“Christie, can you come down to my office? We are about to head over to the SEC to file our papers.”
This was the type of call I lived for as a first-year lawyer. The partner on the case had called me directly. He needed my help. When my phone rang, my veins surged with eagerness. He knows I exist! He just dialed my 5-digit extension! I must be real!
And I was ready for his call. I had checked our client’s stock price and memorized the recent press releases. I grabbed my notebook and my best pen—I would have done a few push-ups to really pump me up, but I didn’t have the time.
He was expecting me.
I was the most junior member of the team. For weeks, I had fought to contribute to the case in a meaningful way, even though I had no discernible skills other than passing the Bar exam.
I was also the only woman on the team so I tried not to cry in front of the 12 men.
The partner was an up-and-coming rainmaker who worked as hard as he expected us to. He preferred to work with associates from the places that were familiar to him: Yale, Columbia, and Harvard. I hoped that if I worked hard enough, he would forget that my degree was from a lower tier school.
As I walked to his corner office, I prepped myself for the meeting. Stand tall. You don’t have to be a man or a Yale graduate. Go get ‘em.
He was standing in the hall as I approached. I first noticed that he looked anxious, and second that he was holding a towel from the firm’s gym, which he extended to me. “Christie, can you please use this towel to wipe down the spines of all our briefs? There are little flecks of white paper all along the black spines. They are a mess.”
Without speaking, I took the towel and faced the 60 spines, flecked with dust as if they were plucked from a snow globe. When the partner left, and I let myself think the most un-team-player-like thought a young associate can have: “Why can’t the paralegal do this?”
The door was open, so I tried to work quickly hoping no one would see what I was doing. I froze my face in an expression that conveyed that I was in no way humiliated by towelling down briefs so we could file them fleck-free.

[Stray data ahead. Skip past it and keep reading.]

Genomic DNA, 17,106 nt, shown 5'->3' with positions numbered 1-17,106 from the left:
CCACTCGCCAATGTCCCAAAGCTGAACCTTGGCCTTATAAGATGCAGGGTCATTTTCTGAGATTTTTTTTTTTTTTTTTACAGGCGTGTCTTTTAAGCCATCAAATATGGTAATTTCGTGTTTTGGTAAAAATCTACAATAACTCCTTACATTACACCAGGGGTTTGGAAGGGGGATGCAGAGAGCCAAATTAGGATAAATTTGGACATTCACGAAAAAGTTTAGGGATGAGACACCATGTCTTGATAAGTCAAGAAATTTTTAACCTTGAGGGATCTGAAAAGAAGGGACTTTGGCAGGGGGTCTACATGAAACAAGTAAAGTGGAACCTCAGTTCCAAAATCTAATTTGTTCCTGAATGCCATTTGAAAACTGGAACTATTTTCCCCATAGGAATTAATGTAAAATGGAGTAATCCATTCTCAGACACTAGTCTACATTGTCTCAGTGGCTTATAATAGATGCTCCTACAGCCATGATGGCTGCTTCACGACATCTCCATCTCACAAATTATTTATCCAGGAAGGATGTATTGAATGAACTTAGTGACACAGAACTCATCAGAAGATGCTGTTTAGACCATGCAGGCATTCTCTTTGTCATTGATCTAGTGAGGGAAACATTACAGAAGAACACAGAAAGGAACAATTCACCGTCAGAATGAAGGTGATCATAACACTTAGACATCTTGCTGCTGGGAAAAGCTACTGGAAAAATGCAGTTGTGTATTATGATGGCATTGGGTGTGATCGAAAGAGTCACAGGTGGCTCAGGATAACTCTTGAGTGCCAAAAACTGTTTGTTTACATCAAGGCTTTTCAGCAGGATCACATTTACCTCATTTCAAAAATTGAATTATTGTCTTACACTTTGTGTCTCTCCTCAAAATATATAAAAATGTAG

“Christie, what are you doing?” asked the paralegal who popped his head in just as I was finishing the last box. I held up the towel and shrugged my shoulders unwilling to say it out loud.
“Oh,” he responded as he ducked out and let me finish up in private. I wished I had the wit to pull off a joke with the punch line “throwing in the towel” or “being on the rag,” but I didn’t. My sense of humor had vanished when I swiped the first spine.
As I completed my glorified housekeeping task, I knew I had played a part in being chosen to use the tools, not of a lawyer, but of a grounds keeper. I was the one assigned to wipe the briefs because I stank of desperation, like the girl in high school who believes she’s compelled to give blow jobs just to get male attention.
But, I wasn’t 16 and thrust into a angsty after-school special. I wasn’t a victim. I had shown the partner—and everyone else—how I regarded myself, and they simply followed my lead.
I was missing something that the other associates and the paralegal had: an unshakable air of self-respect and dignity– an “I don’t do windows” demeanor. I didn’t have that in my core, and it showed. That’s why I was holding a towel while everyone else worked on computers.
I returned to my desk convinced I needed to change my own thinking. I didn’t need to change how the partner or anyone else thought of me. I had to start with myself.
And when I changed, that job no longer fit me.